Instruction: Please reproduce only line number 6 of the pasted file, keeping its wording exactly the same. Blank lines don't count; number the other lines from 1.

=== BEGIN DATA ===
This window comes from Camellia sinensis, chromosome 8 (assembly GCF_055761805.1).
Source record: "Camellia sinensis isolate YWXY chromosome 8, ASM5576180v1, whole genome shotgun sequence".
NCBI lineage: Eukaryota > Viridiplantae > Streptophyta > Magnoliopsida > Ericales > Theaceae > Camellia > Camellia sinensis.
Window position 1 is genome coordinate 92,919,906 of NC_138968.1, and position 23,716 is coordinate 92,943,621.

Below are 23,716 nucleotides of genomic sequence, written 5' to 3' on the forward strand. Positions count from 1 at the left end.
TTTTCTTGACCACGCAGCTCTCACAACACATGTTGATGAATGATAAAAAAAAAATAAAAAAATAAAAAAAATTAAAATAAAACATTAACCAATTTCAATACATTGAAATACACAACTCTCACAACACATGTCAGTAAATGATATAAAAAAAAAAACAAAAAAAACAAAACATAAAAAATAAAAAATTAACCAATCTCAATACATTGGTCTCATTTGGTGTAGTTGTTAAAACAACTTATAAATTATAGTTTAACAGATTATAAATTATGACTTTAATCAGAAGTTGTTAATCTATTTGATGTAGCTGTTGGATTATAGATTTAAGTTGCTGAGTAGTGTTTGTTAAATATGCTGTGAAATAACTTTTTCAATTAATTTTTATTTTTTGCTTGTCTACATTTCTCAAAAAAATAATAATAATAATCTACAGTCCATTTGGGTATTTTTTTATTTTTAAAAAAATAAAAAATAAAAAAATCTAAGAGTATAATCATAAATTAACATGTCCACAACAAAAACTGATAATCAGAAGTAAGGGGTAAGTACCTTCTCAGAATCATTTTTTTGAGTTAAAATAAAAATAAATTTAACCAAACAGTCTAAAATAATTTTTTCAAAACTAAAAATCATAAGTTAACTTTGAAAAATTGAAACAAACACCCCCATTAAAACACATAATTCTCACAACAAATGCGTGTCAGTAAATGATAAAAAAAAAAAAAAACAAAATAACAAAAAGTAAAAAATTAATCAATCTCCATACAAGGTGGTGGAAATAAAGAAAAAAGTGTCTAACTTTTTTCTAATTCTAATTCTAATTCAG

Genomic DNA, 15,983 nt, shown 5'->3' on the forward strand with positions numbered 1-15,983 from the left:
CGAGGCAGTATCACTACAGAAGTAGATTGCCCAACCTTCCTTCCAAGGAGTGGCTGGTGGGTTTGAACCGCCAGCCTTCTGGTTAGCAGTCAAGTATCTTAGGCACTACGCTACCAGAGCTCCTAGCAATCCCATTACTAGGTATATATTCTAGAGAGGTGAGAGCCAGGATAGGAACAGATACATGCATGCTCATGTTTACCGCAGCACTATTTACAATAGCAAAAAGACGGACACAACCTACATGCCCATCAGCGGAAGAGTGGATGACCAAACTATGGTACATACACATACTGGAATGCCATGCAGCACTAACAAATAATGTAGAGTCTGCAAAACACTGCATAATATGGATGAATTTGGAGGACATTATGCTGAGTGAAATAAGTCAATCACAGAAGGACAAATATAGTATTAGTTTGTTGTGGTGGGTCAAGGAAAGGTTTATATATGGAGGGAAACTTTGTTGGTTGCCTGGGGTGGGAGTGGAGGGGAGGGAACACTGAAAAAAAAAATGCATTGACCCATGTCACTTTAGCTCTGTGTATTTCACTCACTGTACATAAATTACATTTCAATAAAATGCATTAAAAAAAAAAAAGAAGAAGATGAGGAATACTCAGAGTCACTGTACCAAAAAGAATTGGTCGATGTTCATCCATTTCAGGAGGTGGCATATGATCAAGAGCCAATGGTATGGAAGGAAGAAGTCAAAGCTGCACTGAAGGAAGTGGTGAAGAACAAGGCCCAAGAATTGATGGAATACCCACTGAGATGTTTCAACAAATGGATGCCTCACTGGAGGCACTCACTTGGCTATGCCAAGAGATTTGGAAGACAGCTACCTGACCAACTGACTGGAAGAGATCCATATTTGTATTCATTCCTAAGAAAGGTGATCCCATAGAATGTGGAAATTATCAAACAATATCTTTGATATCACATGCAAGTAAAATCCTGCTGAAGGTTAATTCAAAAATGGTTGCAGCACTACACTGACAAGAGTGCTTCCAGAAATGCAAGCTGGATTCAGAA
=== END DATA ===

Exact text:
TTTTCTTGACCACGCAGCTCTCACAACACATGTTGATGAATGATAAAAAAAAAATAAAAAAATAAAAAAAATTAAAATAAAACATTAACCAATTTCAATACATTGAAATACACAACTCTCACAACACATGTCAGTAAATGATATAAAAAAAAAAACAAAAAAAACAAAACATAAAAAATAAAAAATTAACCAATCTCAATACATTGGTCTCATTTGGTGTAGTTGTTAAAACAACTTATAAATTATAGTTTAACAGATTATAAATTATGACTTTAATCAGAAGTTGTTAATCTATTTGATGTAGCTGTTGGATTATAGATTTAAGTTGCTGAGTAGTGTTTGTTAAATATGCTGTGAAATAACTTTTTCAATTAATTTTTATTTTTTGCTTGTCTACATTTCTCAAAAAAATAATAATAATAATCTACAGTCCATTTGGGTATTTTTTTATTTTTAAAAAAATAAAAAATAAAAAAATCTAAGAGTATAATCATAAATTAACATGTCCACAACAAAAACTGATAATCAGAAGTAAGGGGTAAGTACCTTCTCAGAATCATTTTTTTGAGTTAAAATAAAAATAAATTTAACCAAACAGTCTAAAATAATTTTTTCAAAACTAAAAATCATAAGTTAACTTTGAAAAATTGAAACAAACACCCCCATTAAAACACATAATTCTCACAACAAATGCGTGTCAGTAAATGATAAAAAAAAAAAAAAACAAAATAACAAAAAGTAAAAAATTAATCAATCTCCATACAAGGTGGTGGAAATAAAGAAAAAAGTGTCTAACTTTTTTCTAATTCTAATTCTAATTCAG